Another thing I love about Ubuntu (and Linux in general) is that of a Package Manager. I used to go out and search Download.com and other sites for freeware programs when I used Windows, but on Ubuntu there is an Add/Remove Programs application that allows you to both add AND remove programs by searching online repositories for programs.

    My wife was really leery of Linux at first, but now she loves it.

    In about sixteen days, on April 24, 2008, they will be releasing Ubuntu 8.04 "Hardy Heron", which will offer long-term support for its users and will be even more feature-full than the current version (which I am using).

    I(n any case, I hope that this has been of a little help to you. I have sen Linux evolve in great bounds over the past few years, and it will only get better and better.

    I hope that all works out well for you.

    Take care.
     
  8. tomdkat

    tomdkat Retired Trusted Advisor

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    Interesting, I wasn't aware of this. :)

    Peace...
     
  9. trekguy

    trekguy Thread Starter

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    I did some reading in the Ubuntu Forums... command line ... code... terminal... yikes. I've never been one to type in commands... I like to use the mouse. :D Do you have to use the CLI stuff at any point, or can all Linux/Ubuntu operations be done via mouse?? ( #3 :eek: )

    Downloads are quite large... I'm going to start the Ubuntu download when I'm done here, and let it go overnight. I can't burn anything until tomorrow anyway... it seems that my daughter has "burned" through my entire stack of media. :eek:
     
  10. trekguy

    trekguy Thread Starter

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    Thanks for the input. Yep, still a bit nervous about this deal... out of my comfort zone, you know. I'm going to try it. It seems ridiculous to me to have to spend hundreds of dollars for basic software.

    So, what happens when the new version arrives? Is it complicated to upgrade? Should I just wait, maybe?
     
  11. RootbeaR

    RootbeaR

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  12. trekguy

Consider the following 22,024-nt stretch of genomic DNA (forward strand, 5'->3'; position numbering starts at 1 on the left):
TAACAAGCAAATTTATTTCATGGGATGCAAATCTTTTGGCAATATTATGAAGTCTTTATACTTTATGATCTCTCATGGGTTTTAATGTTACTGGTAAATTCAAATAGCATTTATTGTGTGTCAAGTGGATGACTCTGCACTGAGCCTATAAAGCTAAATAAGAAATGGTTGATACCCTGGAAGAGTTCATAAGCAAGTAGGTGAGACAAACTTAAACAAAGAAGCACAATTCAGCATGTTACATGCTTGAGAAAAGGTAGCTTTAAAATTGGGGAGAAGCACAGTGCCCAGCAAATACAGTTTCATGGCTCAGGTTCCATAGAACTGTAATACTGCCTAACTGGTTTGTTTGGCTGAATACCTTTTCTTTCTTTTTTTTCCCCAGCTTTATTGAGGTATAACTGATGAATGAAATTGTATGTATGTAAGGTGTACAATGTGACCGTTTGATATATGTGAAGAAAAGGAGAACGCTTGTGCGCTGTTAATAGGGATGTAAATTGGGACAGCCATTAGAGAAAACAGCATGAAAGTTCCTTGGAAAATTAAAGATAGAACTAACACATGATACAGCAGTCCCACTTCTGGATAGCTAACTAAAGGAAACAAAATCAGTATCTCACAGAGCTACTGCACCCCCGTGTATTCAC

trekguy Thread Starter

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    Thanks for the list. How come there's such a big difference in the min/max (699 to 3553mb) for Ubuntu???

    And, what's the difference between the primary functions "Desktop" and "OS Replacement"??
     
  13. RootbeaR

    RootbeaR

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    Minimal install or full install. Sometimes you can have the repositories installed as well instead of going to the internet to get packages.

    "Desktop" probably doesn't work with laptops. I am not positive, guessing.
     
  14. trekguy

    trekguy Thread Starter

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    Oops, didn't read down far enough.

    Primary Functions:

    Desktops: provides a working GUI desktop environment with a collection of desktop programs, such as browsers and text editors. Many also include utilities for other purposes, such as home entertainment, but are only listed here because the additional functions are not their primary focus.

    OS Replacement: provides an option to transfer the cd to the hard drive, or to install an OS in a different form.
     
  15. tomdkat

    tomdkat Retired Trusted Advisor

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    The Ubuntu install won't require any command line interaction. If you cruise through the Networking forum, you will see PLENTY of Windows users invoking a command prompt to diagnose and fix problems let alone editing the registry. :)

    The command line is nothing to fear and something you won't have to use very often.

    "Desktop" is used to distinguish one form of install from the "server" form of install. The "Desktop" version will work fine on a laptop. :)

    Peace...